Despite the wait (we have a 3 month notice period) the decision has given me a huge burst of writing energy, and I’m gearing up for the A to Z Challenge with much pleasurable anticipation. My theme this year is the Lexicon of Leaving. It’s all about Divorce. 

As writers, we often make the mistake of putting our writing second, or even third or fourth. Many of us grow up with the certainty that we want to be writers but then do so many other things as well. Did that happen to you? I’d love to hear about how you sidelined your writing. Do you have the courage to live by your writing

I know I didn’t honour my craft and for a very good reason. My children came first, and I believed I could always write at night when they were asleep, or not sick, or grown up - or, like Dan Brown, early morning. People gave me books to read, written by women writers and we marveled at how the women wrote at night, after washing the nappies and cooking dinner. They couldn’t make writing the center point of their lives. Perhaps I could have. I don’t know. What I do know is that I have now made it central to my life, putting aside worries and fears about my financial situation and other practical matters and making space to write.

In addition to making mental space to write, I firmly believe we need a physical space to write in and have been much influenced by Virginia Woolf and ‘A Room of One’s Own.' 

Writers are sensitive, observant people and we don’t put only our friends, family and colleagues under the microscope. We spend a good deal of time examining ourselves and our work. I do. I know my faults as a writer (and as a person). Do you know yours?

It’s important to think what your drawbacks as a writer are - and then, of course, to work on them.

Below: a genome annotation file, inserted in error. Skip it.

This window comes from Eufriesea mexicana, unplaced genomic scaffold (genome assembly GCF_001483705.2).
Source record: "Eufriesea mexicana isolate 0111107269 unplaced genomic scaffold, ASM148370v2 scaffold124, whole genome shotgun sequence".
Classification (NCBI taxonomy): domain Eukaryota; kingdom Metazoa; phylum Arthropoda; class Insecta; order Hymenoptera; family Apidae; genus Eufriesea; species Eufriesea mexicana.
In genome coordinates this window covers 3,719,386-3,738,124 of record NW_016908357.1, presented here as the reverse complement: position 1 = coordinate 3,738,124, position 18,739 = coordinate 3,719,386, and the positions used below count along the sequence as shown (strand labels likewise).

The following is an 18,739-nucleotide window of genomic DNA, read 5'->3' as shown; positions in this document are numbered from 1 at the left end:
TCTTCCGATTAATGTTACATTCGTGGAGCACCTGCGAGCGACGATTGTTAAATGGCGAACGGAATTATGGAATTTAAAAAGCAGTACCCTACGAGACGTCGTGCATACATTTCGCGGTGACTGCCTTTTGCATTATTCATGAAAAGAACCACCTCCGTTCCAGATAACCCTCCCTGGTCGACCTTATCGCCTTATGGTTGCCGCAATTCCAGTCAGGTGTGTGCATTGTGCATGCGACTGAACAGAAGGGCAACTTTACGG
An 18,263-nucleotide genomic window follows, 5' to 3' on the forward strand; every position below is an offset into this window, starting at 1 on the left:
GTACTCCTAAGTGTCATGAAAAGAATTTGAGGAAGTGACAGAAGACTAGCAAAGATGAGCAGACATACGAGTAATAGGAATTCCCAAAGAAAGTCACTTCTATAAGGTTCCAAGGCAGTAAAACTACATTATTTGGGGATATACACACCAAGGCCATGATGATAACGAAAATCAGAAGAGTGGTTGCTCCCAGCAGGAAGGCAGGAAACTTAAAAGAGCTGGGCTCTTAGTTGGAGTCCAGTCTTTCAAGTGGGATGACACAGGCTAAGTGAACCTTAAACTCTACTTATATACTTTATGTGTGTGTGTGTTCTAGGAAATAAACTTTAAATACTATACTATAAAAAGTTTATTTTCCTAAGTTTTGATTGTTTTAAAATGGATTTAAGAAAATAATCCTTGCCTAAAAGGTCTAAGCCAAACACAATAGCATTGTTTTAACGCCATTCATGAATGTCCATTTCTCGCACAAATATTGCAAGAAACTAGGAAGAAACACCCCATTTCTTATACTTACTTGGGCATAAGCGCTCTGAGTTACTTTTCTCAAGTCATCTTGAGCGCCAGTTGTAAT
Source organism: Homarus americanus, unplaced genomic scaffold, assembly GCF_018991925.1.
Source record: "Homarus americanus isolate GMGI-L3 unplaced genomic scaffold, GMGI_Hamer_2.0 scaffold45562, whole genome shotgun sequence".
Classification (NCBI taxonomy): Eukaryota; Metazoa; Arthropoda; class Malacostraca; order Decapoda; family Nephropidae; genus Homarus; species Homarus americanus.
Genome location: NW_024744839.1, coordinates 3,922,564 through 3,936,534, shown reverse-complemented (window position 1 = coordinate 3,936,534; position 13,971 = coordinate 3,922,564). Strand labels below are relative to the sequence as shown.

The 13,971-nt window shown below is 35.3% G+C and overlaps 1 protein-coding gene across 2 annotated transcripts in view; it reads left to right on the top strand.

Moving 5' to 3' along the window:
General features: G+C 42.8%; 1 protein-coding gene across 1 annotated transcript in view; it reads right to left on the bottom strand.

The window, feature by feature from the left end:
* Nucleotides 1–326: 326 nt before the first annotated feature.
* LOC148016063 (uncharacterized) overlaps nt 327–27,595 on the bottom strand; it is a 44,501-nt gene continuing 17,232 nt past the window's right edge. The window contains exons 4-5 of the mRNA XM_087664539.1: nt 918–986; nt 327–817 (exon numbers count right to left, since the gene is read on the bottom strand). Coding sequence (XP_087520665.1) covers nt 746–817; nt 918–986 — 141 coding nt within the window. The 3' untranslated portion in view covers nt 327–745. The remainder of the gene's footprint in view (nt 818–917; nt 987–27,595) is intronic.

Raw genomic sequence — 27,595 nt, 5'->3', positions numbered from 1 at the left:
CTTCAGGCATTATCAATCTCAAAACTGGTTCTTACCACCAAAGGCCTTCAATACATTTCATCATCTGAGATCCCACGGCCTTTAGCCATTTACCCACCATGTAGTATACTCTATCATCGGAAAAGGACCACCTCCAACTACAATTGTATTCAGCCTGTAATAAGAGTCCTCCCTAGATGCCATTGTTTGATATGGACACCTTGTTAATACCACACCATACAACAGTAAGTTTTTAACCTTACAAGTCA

Mine are impatience and feeling shy about my work. The only reason my story, ‘The Dresser’ was better than others I’ve put out there is because I edited, revised, showed it to a couple of trusted lieutenants, implemented their suggestions and then sent it off. In working the way I know I should, I didn’t listen to my impatient self that wanted to send it off immediately and be done with it. I had to overcome my reluctance to show my work to people I know well, who could judge me and make me feel terrible instead of just tossing it into the internet. In cyberspace strangers, will read to oohs and aahs, ignore or actively dislike my word but their opinions won’t shatter my self-confidence and will matter only a little provided I’m satisfied with what I’ve written.

The second event that’s validating my feeling that I’m a writer is very practical. I’m going to share it with you here because it has honestly made my life much easier and more ‘writer-like.' I often write in notebooks - because pen to paper gets me to be very creative with my language if there’s been a long gap in the writing life. I then can’t find the notebook I was writing in, or the page I scribbled on. I also write on scraps of waste paper and tuck them into notebooks. Sometimes the notebooks are too heavy to carry around resulting in situations where I have time to write, the ideas are flowing, but there’s nowhere to note things down. I find these frustrations killing and just can’t scoop up the idea later in the day and write about it. I’m moody that way. It isn’t a good thing, I know. I’m aware that discipline matters and other such character building traits ensure success, but I still feel annoyed and am easily distracted by a friend, a child’s story or a cat video on the internet. But now I’ve discovered Ulysses. It’s a distraction-free writing app I downloaded on my laptop and my phone. I write at home, and the cloud sends it to my phone. I edit on the bus on the way to school. At school, if I have free time I can continue to write either on my phone or on my work laptop which also has the app, miraculously. (I know, I know - it isn’t really a miracle. Just the cloud. Which is a miracle) Nothing gets lost. I can publish directly to my blog from Ulysses. I can email an editor. I know it’s a shiny new toy, and there were always ways I could have done this, but the ease and simplicity of it have changed my life. It’s an Apple app but do check to see if they have a Microsoft version. A good writing experience enhances your pleasure in writing. What do you use to write? Can you recommend some writing tools?